The separation of the GDR often gave DEFA documentary directors the groundless illusion, and sometimes solid hope, that they could work in a more open system. A young generation of directors educated at the Babelsberg University and sincerely committed to their country’s life and reality, started working at DEFA. Karl Gass became their spiritual master: his film Feierabend (1964), which depicts workers critically for the first time and shows them drinking and celebrating, became a legendary symbol of freedom, far from the Stakhanovist heroism of the fifties. Gass, who was head of the documentary film class at the university and from 1961 led his own artistic workgroup for documentary film at DEFA, encouraged Winfried Junge to produce a film series about children from the village of Golzow. Like Junge, other important directors of his generation were also interested in contributing to the democratization of East-German society by showing the new lifestyles, difficulties and hopes of its citizens. Notable films were made by the mid-sixties by a new wave of filmmakers whose most famous members are Jürgen Böttcher, Gitta Nickel, Karlheinz Mund, Kurt Tetzlaff, and Volker Koepp. Direct cinema and the refusal of ideological voice-overs became their common strategies. In these films, often made in long series and shot over many years, directors let people talk directly into the camera about work, free time, love and dreams: dangerous topics, such as the lack of democracy in a socialist country, became quite common, even if some of the films were censored. The quality of the best DEFA documentary films was mainly due to exceptional cameramen: Thomas Plenert, Wolfgang Dietzel, Christian Lehmann and Hans Eberhard Leupold, among others, always worked masterfully and sensitively.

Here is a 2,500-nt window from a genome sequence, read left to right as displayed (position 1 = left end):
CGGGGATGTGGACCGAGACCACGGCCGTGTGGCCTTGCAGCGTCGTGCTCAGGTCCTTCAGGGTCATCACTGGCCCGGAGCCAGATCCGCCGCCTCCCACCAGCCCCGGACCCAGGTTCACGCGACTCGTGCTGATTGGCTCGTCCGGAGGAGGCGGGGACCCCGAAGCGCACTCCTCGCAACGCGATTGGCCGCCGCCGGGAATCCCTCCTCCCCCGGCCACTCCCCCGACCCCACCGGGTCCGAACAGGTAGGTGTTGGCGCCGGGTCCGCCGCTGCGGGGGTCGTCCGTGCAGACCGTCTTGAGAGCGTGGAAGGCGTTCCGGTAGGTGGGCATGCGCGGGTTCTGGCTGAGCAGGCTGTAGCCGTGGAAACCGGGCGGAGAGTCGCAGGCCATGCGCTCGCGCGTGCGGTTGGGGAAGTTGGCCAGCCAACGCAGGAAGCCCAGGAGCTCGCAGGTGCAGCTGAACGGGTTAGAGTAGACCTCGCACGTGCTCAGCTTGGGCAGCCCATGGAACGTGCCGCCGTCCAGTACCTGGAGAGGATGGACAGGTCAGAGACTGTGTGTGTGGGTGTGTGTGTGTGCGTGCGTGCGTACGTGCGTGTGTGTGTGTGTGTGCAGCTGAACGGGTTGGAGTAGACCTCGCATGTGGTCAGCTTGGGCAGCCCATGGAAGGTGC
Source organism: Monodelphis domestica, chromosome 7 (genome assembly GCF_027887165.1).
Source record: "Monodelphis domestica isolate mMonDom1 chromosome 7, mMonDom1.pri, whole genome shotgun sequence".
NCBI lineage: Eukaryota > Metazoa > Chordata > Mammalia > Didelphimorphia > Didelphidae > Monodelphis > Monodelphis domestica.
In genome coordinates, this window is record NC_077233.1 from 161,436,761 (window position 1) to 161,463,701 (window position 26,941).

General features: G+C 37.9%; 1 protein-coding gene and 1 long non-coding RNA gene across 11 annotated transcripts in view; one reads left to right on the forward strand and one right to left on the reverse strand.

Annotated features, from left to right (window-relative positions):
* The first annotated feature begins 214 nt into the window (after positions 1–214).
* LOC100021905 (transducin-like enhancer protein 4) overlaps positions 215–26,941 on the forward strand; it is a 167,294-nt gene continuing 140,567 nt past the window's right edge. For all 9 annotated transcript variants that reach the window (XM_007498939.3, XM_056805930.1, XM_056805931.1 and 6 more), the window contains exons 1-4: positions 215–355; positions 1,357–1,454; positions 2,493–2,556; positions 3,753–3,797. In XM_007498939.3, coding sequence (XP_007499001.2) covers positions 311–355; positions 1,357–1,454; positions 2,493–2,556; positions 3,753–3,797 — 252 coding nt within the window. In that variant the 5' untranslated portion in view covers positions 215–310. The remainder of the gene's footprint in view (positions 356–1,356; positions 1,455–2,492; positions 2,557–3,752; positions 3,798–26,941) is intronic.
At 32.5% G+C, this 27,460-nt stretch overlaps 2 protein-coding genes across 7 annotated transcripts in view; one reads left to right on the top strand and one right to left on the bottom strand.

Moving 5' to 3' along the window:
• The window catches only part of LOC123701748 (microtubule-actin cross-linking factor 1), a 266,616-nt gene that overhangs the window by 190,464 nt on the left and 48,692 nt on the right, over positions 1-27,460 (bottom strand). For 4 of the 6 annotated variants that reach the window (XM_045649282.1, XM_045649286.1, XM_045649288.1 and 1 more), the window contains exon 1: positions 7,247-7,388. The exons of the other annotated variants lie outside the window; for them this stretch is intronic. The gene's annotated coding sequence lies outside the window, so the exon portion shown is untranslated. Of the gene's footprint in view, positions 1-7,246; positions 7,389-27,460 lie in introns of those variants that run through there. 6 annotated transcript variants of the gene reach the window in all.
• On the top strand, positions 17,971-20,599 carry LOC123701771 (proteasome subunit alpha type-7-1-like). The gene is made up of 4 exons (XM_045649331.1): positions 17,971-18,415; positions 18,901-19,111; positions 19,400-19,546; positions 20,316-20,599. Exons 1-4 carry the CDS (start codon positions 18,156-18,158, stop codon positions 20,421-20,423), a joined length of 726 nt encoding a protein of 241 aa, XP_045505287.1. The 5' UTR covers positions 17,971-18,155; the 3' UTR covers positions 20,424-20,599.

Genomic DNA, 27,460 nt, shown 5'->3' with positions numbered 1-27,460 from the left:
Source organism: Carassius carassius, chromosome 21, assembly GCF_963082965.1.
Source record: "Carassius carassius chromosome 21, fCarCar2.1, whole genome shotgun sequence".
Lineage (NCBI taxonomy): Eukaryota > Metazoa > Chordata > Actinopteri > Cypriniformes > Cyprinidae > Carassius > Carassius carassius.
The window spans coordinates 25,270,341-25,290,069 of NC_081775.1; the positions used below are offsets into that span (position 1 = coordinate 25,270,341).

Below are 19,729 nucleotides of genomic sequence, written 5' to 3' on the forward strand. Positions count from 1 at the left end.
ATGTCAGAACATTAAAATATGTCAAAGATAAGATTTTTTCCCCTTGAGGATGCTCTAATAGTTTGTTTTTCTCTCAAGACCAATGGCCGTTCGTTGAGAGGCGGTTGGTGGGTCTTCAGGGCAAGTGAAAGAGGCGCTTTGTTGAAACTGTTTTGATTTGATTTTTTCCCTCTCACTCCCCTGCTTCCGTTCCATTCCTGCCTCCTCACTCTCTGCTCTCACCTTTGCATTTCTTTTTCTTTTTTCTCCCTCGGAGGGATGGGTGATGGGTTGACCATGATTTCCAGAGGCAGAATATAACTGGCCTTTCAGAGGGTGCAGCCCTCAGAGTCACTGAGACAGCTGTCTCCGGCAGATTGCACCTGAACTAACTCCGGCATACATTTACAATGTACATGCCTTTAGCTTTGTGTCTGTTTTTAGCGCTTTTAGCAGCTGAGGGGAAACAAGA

Walter Heynowski and Gerhard Scheumann gained a privileged position in the documentary film production of the GDR. Between 1969 and 1982, they managed their “Studio H&S”, which was financed by the State but was officially independent from DEFA. The studio was considered an independent artistic workshop, and mainly produced anti-imperialistic and anti-colonialist works. Many H&S films dealt with the war and peace cycles in Vietnam, the coup in Chile, the genocide in Cambodia, the Nazi roots of the FRG. These radical essay films attracted great international attention in the seventies and early eighties: most of them are greatly crafted propaganda, directly inspired by the soviet avant-garde.
In the autumn of 1976, Wolf Biermann was stripped of his citizenship by SED leaders. This event, together with the government’s attempt to impose a stronger discipline on GDR artists also hit DEFA documentary production. Jürgen Böttcher, Richard Cohn-Vossen and Heinz Brinkmann protested against these measures and had to deal with tremendous political pressure. During the eighties, DEFA documentaries showed the reality of the GDR in a more critical way. Films integrated old taboo subjects, resulting in a paradoxical situation : productions financed by DEFA were struggling to show the facts between the lines, despite the resistance of the State and the Party bureaucrats.
After the collapse of the SED and the fall of the Wall in 1989, the experimental works by the no wave, punk and feminist generation – Thomas Heise, Gerd Kroske, Andreas Voigt, Eduard Schreiber, Petra Tschörtner, Sybille Schönemann, Helke Misselwitz – described the mood of GDR citizens as both desperate and touching, and analysed the new difficulties caused by capitalist violence following the unification of Germany.
In 1990, the DEFA documentary film studio became a limited corporation and was put up for sale by the privatization agency. To obey the privatization conditions, the studio dismissed most of its employees until mid-1991. The quality of DEFA documentary films survived in the new productions by East-German directors. Even though many directors, authors, and cameramen retired, lost their jobs, or changed professions, the works of many former GDR directors are still associated with the most important German documentaries of today.

Federico Rossin


Screenings introduced by Federico Rossin.

With support from the DEFA-Filmverleih, the Archives Françaises du Film and the Goethe-Institut.
Special thanks to Mirko Wiermann, Filmuniversität Babelsburg Konrad Wolf, and Bundesarchiv-Filmarchiv.